Dislikes risk (prefers less risk to more risk). 2 investments with equal return, investors chooses one with less risk. However, will hold risky portfolio if extra return is adequate comp for extra risk.
Term
Risk-Seeking Investor
Definition
Prefers more risk to less, and will choose more risky investment
Term
Risk-neutral investor
Definition
Has no preference regarding risk and is indifferent between two investments
Term
Variance of Returns for Portfolio of 2 risk assets Formula
Definition
VarPortfolio = (w1^2)*(stdev1^2)+(w2^2)*(stdev2^2)+2(w1)(w2)(stdev1)(stdev2)(correlation1&2)
Term
StDev of Returns for Portfolio of 2 risk assets Formula
Definition
StDevPortfolio = SQRT((w1^2)*(stdev1^2)+(w2^2)*(stdev2^2)+2(w1)(w2)(stdev1)(stdev2)(correlation1&2))
Term
Minimum Variance Portfolios
Definition
Portfolios that have the lowest standard deviation of all portfolios with given expected return
Term
Minimum Variance Frontier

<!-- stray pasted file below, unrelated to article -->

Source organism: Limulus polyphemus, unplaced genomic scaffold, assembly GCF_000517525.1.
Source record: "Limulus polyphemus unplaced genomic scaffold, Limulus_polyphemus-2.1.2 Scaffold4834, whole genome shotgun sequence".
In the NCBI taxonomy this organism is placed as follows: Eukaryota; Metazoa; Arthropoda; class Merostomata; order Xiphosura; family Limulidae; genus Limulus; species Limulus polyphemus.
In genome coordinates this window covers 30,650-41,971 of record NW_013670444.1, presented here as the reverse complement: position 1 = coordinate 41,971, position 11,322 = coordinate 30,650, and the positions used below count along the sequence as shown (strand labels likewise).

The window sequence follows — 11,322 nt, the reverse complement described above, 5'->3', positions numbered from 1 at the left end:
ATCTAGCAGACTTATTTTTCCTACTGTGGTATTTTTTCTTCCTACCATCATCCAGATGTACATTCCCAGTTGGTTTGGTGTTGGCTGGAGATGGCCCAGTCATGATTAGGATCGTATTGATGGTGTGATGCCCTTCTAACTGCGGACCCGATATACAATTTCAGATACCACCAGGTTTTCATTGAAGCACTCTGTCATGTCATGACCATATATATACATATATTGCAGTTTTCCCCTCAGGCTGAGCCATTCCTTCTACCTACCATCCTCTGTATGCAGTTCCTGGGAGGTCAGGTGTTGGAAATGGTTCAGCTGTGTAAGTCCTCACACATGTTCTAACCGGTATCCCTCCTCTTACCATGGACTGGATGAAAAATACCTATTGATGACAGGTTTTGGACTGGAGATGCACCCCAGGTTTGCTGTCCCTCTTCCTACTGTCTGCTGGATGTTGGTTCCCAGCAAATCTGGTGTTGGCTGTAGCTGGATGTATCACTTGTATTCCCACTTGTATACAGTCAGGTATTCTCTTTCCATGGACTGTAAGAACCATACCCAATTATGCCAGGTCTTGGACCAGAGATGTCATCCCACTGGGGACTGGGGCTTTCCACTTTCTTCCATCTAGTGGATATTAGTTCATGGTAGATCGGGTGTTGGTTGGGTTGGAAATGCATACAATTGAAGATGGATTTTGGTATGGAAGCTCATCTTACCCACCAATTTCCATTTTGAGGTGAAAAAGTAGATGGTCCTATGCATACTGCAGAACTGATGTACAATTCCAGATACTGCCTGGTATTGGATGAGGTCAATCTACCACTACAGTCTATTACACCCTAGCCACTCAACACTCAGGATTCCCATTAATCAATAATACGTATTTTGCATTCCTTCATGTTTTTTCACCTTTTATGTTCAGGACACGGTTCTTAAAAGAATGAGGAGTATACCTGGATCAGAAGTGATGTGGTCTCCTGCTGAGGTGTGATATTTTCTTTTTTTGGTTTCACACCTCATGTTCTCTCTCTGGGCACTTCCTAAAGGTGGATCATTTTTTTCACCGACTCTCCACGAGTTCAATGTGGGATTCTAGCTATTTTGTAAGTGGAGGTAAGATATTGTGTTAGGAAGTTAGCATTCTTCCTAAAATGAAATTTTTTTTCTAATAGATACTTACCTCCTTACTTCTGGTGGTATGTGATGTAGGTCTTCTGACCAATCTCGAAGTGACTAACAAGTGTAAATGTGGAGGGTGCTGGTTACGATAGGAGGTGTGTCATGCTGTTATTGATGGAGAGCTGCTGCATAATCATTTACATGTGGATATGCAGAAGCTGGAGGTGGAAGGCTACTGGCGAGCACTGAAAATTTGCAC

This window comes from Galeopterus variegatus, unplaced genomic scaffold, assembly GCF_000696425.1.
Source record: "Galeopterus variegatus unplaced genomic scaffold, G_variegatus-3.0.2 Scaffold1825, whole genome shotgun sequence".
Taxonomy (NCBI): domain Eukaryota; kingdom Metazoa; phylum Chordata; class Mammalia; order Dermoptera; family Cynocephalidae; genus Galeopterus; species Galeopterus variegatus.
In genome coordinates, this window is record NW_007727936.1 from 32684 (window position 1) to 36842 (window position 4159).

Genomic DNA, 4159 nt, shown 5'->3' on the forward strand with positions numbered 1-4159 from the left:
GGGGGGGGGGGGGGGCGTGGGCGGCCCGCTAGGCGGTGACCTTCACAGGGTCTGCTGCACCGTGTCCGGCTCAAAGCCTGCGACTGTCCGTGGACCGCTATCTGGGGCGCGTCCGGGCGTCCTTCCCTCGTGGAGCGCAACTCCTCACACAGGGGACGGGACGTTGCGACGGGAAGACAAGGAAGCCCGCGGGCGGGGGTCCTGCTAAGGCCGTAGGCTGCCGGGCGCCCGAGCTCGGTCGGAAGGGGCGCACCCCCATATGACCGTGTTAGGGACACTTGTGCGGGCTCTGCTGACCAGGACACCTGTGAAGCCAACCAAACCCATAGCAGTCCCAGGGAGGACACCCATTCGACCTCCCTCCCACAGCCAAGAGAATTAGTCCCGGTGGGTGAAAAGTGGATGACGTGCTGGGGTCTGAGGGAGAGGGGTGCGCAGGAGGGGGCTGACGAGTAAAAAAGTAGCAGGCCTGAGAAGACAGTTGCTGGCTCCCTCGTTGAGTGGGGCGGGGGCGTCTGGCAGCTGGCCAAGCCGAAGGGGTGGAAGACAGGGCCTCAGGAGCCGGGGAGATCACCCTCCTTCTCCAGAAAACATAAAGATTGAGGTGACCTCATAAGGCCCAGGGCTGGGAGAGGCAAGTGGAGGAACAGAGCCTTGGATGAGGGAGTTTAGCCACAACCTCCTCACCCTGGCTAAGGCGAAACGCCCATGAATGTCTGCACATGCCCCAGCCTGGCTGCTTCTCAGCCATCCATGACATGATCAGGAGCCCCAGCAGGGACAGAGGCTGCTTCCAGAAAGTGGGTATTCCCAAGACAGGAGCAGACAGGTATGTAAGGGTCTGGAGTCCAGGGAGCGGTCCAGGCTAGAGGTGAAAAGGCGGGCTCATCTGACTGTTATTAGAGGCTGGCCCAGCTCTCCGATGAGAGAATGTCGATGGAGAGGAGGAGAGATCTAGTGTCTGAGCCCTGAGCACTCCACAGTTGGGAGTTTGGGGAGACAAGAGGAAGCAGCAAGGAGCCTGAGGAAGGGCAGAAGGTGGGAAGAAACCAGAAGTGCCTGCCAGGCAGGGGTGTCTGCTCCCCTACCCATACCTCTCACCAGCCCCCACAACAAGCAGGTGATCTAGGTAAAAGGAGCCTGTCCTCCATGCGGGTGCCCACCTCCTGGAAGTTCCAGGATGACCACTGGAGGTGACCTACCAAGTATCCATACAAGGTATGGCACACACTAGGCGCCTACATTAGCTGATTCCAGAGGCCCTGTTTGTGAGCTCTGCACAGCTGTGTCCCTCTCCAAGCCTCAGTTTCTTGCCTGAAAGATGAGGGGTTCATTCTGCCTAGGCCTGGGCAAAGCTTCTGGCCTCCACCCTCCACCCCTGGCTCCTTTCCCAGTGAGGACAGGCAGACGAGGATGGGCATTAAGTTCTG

Definition
All portfolios that have the lowest standard deviation of all portfolios with given expected return. Absolute farthest left portfolio is known as global minimum-variance portfolio
Term
Efficient Frontier
Definition
All Portfolios that have greatest expected return for each level of risk (stdev)
Term
Utility Function
Definition
Represents the investor's preferences in terms of risk and return
Term
Indifference Curve
Definition
A tool from economics that plots combinations of risk (st dev) and expected return among which an investor is indifferent. Investor's expected utility is the same for all points along a single indifference curve. A more risk averse investor will have steeper indifference curve because needs more return to be compensated for risk. Flatter for more risk-seeking investors.
Term
Stdev of Portfolio with 1 Risky Asset and 1 Risk Free Asset
Definition
StdevPortfolio = WeightA*stdevA
Term
Two Fund Separation Theorem
Definition
All investors optimum portfolios will be made up of some combination of an optimal portfolio of risky assets and risk free asset.
Term
Capital Allocation Line (CAL)
Definition
Line representing the possible combinations of risk-free asset and the optimal risky assets portfolio. Return on y-axis, risk on x axis. Starts from Rf return point. Plotting Indifference Curves on the CAL shows optimal portfolio for investors that are available in the market.
Term
Market Portfolio
Definition